The Frontal Cortex

Mozart and Medicine

There are lots of ways to combine science and art. Some of them are more problematic than others:

One of the strangest exhibits at the opening of “Design and the Elastic Mind,” the very strange show at the Museum of Modern Art in New York that explores the territory where design meets science, was a teeny coat made out of living mouse stem cells. The “victimless leather” was kept alive in an incubator with nutrients, unsettlingly alive. Until recently, that is.

Paola Antonelli, a senior curator at the museum, had to kill the coat. “It was growing too much,” she said in an interview from a conference in Belgrade. The cells were multiplying so fast that the incubator was beginning to clog. Also, a sleeve was falling off. So after checking with the coat’s creators, a group known as SymbioticA, at the School of Anatomy & Human Biology at the University of Western Australia in Perth, she had the nutrients to the cells stopped.

But this surgeon, Dr. Claudius Conrad, seems like a model for what can happen when you bring the two cultures together. One of his recent papers looked at the tranquilizing effects of Mozart sonatas on sick patients:

Mozart’s letters and biographies, Dr. Conrad said, portray a man almost constantly sick, constantly fending off one infection or ailment after another.

“Whether he did it intentionally or not,” Dr. Conrad said, “I think he composed music the way he did partly because it made him feel better.”

Recently, Dr. Conrad has focused on specific mechanisms that may help explain music’s effects on the body.

In a paper published last December in the journal Critical Care Medicine, he and colleagues revealed an unexpected element in distressed patients’ physiological response to music: a jump in pituitary growth hormone, which is known to be crucial in healing. “It’s a sort of quickening,” he said, “that produces a calming effect.” Accelerando produces tranquillo.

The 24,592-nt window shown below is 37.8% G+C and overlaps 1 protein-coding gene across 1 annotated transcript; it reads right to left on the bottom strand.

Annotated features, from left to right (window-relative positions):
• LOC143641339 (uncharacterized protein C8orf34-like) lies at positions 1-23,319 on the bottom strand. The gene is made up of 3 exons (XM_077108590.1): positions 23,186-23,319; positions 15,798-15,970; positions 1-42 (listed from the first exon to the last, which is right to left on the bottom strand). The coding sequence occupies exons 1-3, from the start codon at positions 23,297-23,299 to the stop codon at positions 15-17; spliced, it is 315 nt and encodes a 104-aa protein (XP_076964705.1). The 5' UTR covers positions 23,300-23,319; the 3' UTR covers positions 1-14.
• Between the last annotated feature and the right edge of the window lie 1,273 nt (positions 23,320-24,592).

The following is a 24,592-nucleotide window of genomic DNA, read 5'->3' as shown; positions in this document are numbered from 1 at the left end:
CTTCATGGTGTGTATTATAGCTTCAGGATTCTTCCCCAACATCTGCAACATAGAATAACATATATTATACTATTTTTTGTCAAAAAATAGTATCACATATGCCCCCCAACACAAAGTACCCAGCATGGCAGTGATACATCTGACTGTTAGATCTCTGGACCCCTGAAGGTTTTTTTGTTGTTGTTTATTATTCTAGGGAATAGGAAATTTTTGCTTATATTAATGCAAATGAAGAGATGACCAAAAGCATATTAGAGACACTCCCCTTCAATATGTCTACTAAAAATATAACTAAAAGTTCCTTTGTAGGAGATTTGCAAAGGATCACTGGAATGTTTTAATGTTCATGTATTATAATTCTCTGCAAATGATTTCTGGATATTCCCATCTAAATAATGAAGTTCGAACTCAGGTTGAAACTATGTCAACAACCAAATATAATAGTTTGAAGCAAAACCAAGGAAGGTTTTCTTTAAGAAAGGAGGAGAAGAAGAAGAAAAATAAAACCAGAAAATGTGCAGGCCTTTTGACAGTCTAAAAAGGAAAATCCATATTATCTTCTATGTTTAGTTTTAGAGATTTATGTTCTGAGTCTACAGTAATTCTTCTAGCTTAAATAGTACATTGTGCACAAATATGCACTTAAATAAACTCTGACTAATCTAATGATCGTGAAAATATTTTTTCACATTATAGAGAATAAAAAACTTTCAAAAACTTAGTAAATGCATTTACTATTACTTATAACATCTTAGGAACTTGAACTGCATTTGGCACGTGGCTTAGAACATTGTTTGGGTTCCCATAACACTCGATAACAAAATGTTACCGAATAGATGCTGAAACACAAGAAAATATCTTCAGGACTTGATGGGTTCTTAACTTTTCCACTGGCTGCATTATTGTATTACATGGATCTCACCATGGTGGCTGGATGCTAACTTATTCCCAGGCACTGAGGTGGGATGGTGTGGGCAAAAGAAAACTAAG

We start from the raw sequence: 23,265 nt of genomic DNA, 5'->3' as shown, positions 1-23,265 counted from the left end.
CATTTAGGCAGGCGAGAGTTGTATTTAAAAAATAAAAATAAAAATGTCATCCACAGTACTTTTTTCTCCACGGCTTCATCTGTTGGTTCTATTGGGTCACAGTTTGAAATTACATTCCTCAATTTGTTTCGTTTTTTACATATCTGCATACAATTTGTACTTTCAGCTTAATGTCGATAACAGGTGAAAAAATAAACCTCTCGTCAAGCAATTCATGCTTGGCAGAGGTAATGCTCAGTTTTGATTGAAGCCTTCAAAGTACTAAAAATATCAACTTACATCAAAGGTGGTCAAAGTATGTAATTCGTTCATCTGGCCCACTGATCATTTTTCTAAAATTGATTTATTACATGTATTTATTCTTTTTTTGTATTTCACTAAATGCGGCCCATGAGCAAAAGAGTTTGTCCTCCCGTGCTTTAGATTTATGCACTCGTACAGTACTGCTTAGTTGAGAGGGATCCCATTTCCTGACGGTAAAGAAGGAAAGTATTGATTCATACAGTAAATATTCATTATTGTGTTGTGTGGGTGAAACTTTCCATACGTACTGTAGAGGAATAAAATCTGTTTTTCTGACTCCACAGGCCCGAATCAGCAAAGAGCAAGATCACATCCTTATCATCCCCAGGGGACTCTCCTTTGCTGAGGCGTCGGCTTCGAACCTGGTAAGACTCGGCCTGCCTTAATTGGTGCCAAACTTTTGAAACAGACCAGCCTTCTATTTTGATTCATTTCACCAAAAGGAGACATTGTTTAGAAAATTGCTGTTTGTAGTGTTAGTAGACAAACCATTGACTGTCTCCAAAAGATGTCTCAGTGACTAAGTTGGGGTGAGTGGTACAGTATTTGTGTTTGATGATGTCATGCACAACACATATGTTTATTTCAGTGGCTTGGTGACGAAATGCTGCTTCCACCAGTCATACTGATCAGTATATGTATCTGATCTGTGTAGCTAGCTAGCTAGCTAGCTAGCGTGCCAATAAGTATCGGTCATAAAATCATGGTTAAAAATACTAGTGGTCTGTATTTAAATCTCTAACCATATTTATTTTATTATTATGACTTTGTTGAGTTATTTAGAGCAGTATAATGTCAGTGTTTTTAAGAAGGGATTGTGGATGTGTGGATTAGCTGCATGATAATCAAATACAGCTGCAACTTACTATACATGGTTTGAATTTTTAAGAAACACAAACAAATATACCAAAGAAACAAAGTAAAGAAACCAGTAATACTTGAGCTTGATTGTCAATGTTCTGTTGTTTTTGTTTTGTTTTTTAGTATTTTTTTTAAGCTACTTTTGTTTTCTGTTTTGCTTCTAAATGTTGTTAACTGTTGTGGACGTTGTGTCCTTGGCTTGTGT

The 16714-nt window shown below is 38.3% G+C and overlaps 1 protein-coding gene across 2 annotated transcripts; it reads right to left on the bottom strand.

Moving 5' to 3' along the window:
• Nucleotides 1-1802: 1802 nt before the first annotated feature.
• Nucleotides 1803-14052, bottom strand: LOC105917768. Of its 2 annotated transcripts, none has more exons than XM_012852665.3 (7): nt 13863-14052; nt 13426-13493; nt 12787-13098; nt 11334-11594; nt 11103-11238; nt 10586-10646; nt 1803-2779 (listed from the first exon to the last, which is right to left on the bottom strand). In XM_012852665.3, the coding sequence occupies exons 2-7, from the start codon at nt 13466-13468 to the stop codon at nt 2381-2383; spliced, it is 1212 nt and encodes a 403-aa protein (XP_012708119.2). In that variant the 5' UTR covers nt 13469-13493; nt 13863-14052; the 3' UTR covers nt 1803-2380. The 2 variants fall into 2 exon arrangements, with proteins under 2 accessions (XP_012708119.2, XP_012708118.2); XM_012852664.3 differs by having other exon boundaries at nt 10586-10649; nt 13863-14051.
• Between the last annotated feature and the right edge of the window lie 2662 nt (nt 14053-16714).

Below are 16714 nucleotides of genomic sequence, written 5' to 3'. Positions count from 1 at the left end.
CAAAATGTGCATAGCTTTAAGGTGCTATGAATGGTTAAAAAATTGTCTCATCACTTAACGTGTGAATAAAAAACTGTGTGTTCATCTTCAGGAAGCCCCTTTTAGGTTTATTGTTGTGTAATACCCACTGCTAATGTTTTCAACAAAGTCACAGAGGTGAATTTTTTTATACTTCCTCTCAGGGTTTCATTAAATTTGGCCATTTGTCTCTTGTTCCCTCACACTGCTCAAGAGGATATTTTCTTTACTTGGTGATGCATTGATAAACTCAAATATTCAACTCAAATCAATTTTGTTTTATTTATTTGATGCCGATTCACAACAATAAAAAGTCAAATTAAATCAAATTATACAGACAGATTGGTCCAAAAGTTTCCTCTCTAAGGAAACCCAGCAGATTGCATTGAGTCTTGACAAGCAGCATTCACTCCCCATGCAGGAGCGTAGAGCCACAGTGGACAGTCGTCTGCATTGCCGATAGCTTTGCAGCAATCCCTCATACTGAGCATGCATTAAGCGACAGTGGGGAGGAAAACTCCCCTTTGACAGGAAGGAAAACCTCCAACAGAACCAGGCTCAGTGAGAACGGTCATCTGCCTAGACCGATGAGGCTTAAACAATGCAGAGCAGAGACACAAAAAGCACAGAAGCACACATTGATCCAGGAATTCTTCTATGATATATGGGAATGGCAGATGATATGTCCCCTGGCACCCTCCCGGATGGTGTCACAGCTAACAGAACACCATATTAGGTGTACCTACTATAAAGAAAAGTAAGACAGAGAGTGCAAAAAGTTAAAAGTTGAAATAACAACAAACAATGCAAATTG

The study itself was fairly simple. The researchers fitted 10 postsurgical intensive-care patients with headphones, and in the hour just after the patients’ sedation was lifted, 5 were treated to gentle Mozart piano music while 5 heard nothing.

The patients listening to music showed several responses that Dr. Conrad expected, based on other studies: reduced blood pressure and heart rate, less need for pain medication and a 20 percent drop in two important stress hormones, epinephrine and interleukin-6, or IL-6. Amid these expected responses was the study’s new finding: a 50 percent jump in pituitary growth hormone.

Thanks for the tip, Dave!

Comments

  1. #1 Elizabeth
    May 21, 2008

    I must say that as I have been recovering from my cognitive / memory deficits, MUSIC has become a big part of my life in a way in which it never was. I attributed this new passion to ‘awakening’ my audio systems when my visual memory shut down (I felt like I had run out of film for my mental camera).
    Nonetheless, I have been craving music the past few years, often attending the symphony on Friday, Saturday, and Sunday… and even though I have no music skills, the music stays with me. Mostly I alternate between classical and jazz of all time periods, although modern pieces are more interesting to me. And OPERA, even just as a recording, engages me. I find it quite interesting given I had essentially little exposure to music as a child and was merely socially engaged with it prior to the past few years. Now I actually crave it.

  2. #2 how to kickflip
    August 16, 2010

    my aunty has recently been using music as an aid, shes recently been losing her memory but she finds listening to music from her childhood and younger years makes it easier to remember things.

  3. #3 geatteGrano
    September 25, 2010

    so informative, thanks to tell us.